Another family of devices built for AI at the edge comes from NVIDIA. The company’s Jetson systems, including Jetson TX1, TX2 and AGX Xavier can all handle AI workloads. The Jetson TX2, which comes in three versions – TX2, TX2i and TX2 4GB – allows bigger, more complex deep neural networks than the TX1. Their latest module, the AGX Xavier, consumes 30 W to deliver 32 TOPS performance and finds use in particularly demanding AI applications, like handheld real-time DNA sequencing and industrial robots.

Interested in learning more?

For more information on this topic, or to get in touch with engineering specialist who can help answer any questions you might have, head to arrow.com

Engineering autonomy for machines

Your smartphone beeps on a Sunday afternoon and you put down your drink, tell your smart home assistant to pause the movie streaming to your TV and make for the door. It’s the burger and fries that you had ordered earlier. Delivered right to your doorstep by an autonomous mobile robot (AMR).

As you repair to the sofa and your movie, you give nary a thought about the autonomous processes that helped in making your burger order come together. No, you don’t dwell on how the wheat that went into baking the burger buns was farmed using autonomous tractors and combine harvesters, packaged using robotic machinery, and delivered to warehouses where AMRs helped move the inventory for a multinational retail chain. For you, it is humdrum that the restaurant where you placed your order was manned by robots collaborating with humans to flip your burgers and make final preparations for delivery.

This is not science fiction. While we were captivated by the pomp and show of self-driving cars, engineers went ahead and turned the scene above into reality.

That is why market research firms are predicting a bright future for autonomous machines. Technavio, for example, expects the global AMR market to grow at a CAGR of 24 percent from 2018 to 2022. The same firm has taken a closer look at the agriculture sector as well and forecast the global market for autonomous farm equipment to grow by over $62 billion during the 2019-to-2023 period.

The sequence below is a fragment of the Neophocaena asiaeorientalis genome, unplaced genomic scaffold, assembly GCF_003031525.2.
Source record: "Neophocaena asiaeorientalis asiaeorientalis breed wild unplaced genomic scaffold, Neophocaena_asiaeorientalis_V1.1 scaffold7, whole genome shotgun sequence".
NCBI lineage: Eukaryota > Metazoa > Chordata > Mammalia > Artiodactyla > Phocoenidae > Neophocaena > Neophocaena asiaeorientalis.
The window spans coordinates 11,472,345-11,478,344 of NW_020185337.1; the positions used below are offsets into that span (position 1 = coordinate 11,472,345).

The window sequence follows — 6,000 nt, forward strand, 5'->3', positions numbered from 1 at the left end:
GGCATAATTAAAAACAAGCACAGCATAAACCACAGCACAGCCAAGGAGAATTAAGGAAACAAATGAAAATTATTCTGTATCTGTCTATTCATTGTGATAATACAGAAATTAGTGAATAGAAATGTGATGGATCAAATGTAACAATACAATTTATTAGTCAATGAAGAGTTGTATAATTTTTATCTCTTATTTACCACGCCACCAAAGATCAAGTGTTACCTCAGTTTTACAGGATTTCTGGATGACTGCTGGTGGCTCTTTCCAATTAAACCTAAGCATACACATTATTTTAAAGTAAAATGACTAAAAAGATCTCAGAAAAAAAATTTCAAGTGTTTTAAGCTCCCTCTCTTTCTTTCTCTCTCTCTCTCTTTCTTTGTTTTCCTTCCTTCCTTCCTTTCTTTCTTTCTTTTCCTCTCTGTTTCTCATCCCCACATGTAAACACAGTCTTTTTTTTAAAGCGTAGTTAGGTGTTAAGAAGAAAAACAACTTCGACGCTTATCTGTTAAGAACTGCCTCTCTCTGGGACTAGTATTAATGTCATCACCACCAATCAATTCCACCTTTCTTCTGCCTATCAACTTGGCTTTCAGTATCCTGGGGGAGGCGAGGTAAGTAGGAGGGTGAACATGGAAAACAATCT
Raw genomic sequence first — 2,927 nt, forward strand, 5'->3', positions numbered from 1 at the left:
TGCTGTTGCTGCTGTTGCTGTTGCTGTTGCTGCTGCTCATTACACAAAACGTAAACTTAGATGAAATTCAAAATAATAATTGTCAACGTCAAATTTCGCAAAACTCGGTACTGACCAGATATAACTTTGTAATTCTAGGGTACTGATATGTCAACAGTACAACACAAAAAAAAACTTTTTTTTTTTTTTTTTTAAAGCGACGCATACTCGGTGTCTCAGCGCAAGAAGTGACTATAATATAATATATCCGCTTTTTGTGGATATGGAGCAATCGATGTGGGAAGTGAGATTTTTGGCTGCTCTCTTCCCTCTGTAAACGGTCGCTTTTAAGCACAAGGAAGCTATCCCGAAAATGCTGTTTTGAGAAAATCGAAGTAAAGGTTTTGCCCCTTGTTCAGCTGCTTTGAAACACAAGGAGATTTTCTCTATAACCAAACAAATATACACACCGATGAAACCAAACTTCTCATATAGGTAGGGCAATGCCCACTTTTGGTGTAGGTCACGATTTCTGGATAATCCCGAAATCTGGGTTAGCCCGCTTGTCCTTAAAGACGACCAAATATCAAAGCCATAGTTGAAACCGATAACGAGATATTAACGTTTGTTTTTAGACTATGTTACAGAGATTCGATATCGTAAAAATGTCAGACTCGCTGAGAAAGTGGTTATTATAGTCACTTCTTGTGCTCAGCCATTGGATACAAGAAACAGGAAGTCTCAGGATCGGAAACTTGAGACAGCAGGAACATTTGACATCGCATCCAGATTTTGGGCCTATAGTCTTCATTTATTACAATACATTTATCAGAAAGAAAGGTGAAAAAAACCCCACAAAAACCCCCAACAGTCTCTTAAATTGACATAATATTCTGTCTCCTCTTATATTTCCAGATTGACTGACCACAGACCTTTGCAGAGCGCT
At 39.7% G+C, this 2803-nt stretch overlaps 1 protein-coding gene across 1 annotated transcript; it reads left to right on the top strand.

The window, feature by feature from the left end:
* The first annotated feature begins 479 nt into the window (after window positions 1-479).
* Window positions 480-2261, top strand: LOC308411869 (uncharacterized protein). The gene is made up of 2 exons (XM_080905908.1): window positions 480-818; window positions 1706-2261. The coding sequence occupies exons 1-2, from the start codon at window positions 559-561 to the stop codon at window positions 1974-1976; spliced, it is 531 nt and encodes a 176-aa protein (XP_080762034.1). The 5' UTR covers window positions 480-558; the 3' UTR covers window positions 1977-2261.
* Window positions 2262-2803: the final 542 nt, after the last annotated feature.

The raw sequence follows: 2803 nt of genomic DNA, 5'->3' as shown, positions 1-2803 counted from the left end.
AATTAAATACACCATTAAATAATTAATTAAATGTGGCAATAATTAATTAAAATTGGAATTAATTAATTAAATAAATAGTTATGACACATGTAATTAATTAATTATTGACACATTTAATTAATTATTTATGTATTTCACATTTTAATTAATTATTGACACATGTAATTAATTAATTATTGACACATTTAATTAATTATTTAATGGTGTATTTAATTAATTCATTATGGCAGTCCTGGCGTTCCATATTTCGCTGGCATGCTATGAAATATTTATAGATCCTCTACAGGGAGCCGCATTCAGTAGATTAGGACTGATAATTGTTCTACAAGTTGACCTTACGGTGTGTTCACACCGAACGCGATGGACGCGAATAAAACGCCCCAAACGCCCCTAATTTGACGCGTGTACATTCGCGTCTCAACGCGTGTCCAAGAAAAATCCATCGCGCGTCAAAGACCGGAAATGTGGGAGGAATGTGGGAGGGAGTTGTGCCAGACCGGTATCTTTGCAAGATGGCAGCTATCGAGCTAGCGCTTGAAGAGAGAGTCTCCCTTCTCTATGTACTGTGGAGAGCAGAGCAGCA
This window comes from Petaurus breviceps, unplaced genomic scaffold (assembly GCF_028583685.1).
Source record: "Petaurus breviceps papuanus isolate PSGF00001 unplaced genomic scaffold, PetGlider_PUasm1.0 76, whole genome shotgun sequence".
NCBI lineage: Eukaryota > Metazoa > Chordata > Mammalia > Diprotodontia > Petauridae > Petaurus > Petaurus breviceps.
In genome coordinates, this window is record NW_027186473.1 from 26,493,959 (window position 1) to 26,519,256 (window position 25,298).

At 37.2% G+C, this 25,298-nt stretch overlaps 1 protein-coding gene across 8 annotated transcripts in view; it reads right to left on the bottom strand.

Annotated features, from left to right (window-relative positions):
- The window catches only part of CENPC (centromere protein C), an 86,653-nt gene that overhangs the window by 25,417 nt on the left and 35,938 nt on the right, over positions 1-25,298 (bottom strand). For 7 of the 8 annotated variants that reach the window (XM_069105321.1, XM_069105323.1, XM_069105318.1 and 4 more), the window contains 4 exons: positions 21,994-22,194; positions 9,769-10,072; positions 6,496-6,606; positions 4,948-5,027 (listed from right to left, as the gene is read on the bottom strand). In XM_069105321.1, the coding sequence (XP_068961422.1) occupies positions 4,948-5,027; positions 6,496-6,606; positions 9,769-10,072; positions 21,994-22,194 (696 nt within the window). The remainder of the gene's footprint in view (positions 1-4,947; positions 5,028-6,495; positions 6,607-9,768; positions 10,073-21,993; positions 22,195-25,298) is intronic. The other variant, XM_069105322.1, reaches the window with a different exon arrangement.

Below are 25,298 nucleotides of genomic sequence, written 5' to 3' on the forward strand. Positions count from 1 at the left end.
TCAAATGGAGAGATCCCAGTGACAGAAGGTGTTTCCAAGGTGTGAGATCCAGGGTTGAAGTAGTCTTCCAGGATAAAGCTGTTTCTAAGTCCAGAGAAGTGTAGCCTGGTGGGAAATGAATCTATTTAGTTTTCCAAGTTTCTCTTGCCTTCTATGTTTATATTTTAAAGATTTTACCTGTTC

And such developments are also the reason that the Consumer Electronics Show (CES) 2019 will feature at least 19 conference sessions on autonomous machines or robotics.

Future Present

If it still seems incredible that we should be standing at the edge of a future filled with autonomous machines doing our bidding and assisting us in jobs too difficult or tedious for consistent outcomes, then let us examine the products available today that make it possible for you to enjoy that Sunday afternoon hamburger.

Autonomous Farm Equipment: While your beef may come from well-fed cows whose behavior — reactions to hunger and disease — was monitored by vision-based AI using systems like those by Irish startup Cainthus, the wheat for the buns may have been farmed using autonomous tractors made by companies like John Deere. That company has announced this year a new plug-in electric and fully autonomous tractor, which allows farmers to groom their fields while laying out and retracting a 1 km onboard extension cord. The corded power delivery means lower costs over the company’s older autonomous model that uses lithium-ion batteries.

Autonomous Mobile Robots: AMR use is being piloted in warehouses as well as “last-mile delivery.” For instance, San Jose-based Fetch Robotics has a range of AMRs that use a combination of light detection and ranging (LiDAR) and 3D cameras to navigate unpredictable warehouse environments, adjusting routes in real-time to avoid obstacles. The company’s robots bring not just hardware but a cloud-based control system that uses a simple graphics interface to make them easy to deploy. This ease of deployment opens up the Robot-as-a-Service (RaaS) business model for Fetch.

Meanwhile, San Francisco-based startup, Marble, and US-based on-demand delivery company, Postmates, are building autonomous delivery robots. Yet another company, Kiwi, already operates its AMRs in UC Berkley and has recently expanded operations to UCLA.

Autonomous Production: While some manufacturing equipment vendors are working on building self-maintaining machines that self-adapt processes to suit changing environments, others, like Kawada, are working on more flexible production robots to assist humans. Their Nextage robot, for instance, coexists with human operators and collaborates with conventional industrial robots.